Here are all the comic strips
Gismo was by far one of his favorite comic strips. He came up with this idea when he was only 15 years old on the way to the beach, in an old convertible ford with his best friend Bill. He loved the idea of having a teenager being the main character. The jokes and the real life funny, situation possibilities were endless. This comic strip was so good, that Columbia Pictures signed a contract with Ken. But as things sometimes happened back in those days, it never was syndicated. This is probably one of my favorite comics my dad did. I always thought it was so clever and cute and matter-of-fact. I never understood why this one didn't make it huge. Click here to see more Gismo.
Aunt Tique - I often wonder now, where this idea came from. An older woman that was a maid, and took care of the small children and the house. She got herself into situations which made for tongue in cheek comedy. As many artists did back then, he teamed up with another writer by the name of Kimbrell, and made 6 strips. There might have been more, but this is all I could find in the boxes in our old garage. Click here to see more Aunt Tique.
This short comic strip, actually was published with a syndicated company, and ran in the Harald Examiner in Los Angeles, for a month. The character, Lucky as he was named, looks to be a self image of Kens. He created this comic strip, in 1945-46, right out of the Army. He wanted to create something that would reflect the many months and years many service men had to endure. The comic and lighter side is what he hoped would bring to the soldiers, during such a horrible war. There's actually a couple of the strips, in which he is painting or drawing. He definitely was doing a self image in these. During the war, a small newspaper article was written about him. That he had done multiple cartoons for the walls in the recreation center at Camp Howze, in Texas. Click here to see more Lucky.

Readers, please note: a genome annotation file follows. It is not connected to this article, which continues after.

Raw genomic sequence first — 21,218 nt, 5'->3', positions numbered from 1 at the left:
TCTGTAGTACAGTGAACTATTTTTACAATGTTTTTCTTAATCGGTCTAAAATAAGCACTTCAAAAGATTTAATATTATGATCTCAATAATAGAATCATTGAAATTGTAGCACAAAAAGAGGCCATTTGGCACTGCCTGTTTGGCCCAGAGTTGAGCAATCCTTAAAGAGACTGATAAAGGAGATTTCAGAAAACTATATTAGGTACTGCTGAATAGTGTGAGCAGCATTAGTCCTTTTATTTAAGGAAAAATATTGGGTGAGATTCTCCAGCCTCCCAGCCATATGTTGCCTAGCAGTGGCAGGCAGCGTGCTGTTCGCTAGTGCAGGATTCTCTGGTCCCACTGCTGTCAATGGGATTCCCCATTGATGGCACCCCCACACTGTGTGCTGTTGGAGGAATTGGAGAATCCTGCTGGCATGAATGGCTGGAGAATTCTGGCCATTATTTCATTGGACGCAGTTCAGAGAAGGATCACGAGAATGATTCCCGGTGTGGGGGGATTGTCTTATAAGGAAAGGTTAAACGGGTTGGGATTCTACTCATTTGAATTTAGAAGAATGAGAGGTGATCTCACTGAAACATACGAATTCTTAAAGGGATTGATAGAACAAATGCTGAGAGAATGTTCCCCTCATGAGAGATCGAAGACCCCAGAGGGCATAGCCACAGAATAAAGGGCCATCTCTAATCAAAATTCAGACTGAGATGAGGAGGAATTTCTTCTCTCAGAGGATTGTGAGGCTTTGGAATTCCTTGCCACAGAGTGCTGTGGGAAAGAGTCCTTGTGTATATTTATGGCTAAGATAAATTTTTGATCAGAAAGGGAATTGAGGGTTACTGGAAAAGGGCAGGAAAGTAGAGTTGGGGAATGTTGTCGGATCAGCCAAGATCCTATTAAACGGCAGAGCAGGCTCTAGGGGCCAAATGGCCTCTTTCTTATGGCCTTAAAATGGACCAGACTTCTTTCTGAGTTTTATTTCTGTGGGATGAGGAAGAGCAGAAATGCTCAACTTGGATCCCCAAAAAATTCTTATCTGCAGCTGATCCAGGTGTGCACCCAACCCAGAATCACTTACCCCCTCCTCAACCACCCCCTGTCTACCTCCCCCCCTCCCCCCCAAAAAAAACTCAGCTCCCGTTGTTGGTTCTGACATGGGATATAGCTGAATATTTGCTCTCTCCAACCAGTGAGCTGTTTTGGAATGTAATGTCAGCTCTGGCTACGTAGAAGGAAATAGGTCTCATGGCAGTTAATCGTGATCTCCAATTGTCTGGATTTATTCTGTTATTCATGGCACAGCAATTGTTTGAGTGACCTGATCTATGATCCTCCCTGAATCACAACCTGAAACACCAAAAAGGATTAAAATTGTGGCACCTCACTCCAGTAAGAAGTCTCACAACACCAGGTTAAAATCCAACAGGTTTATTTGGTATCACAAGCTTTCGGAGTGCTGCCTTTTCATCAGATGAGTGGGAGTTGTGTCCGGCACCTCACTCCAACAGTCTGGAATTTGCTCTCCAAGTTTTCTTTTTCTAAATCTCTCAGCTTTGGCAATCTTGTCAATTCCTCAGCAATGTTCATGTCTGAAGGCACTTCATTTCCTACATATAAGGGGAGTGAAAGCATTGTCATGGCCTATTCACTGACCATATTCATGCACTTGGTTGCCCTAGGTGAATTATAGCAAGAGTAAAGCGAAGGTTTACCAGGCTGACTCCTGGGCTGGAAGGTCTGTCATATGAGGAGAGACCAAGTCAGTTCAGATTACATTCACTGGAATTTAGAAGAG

Ah, yes...Rock. This is his only comic strip, that he worked hard, off and on endlessly, for many years and made over 100 strips. This would be the strip he took to New York with him, when he was only 26 years old. He pounded the pavement, seeing over 35 top publishers, trying to sell this strip. When I came across over 20 love letters that my mother and he wrote back and forth when he left for NY for a month to find work, I realized this particular strip was something he worked on the longest. The drama and intricate art work in this strip, has probably made it my favorite serious strip he has ever done. Seems he came back over the years and kept adding to it. In the beginning he did all the art work, and a friend of his, that was a writer just starting out, was writing all the stories. But when he went to NY, the publishers told him multiple times that the art work was very good, but the story line wasn't very good at all. Its then, when he decided to write it himself. But again, it never got picked up by a publisher. Click here to see more Rock Beaumont.
Click here to see more Dear Dolly.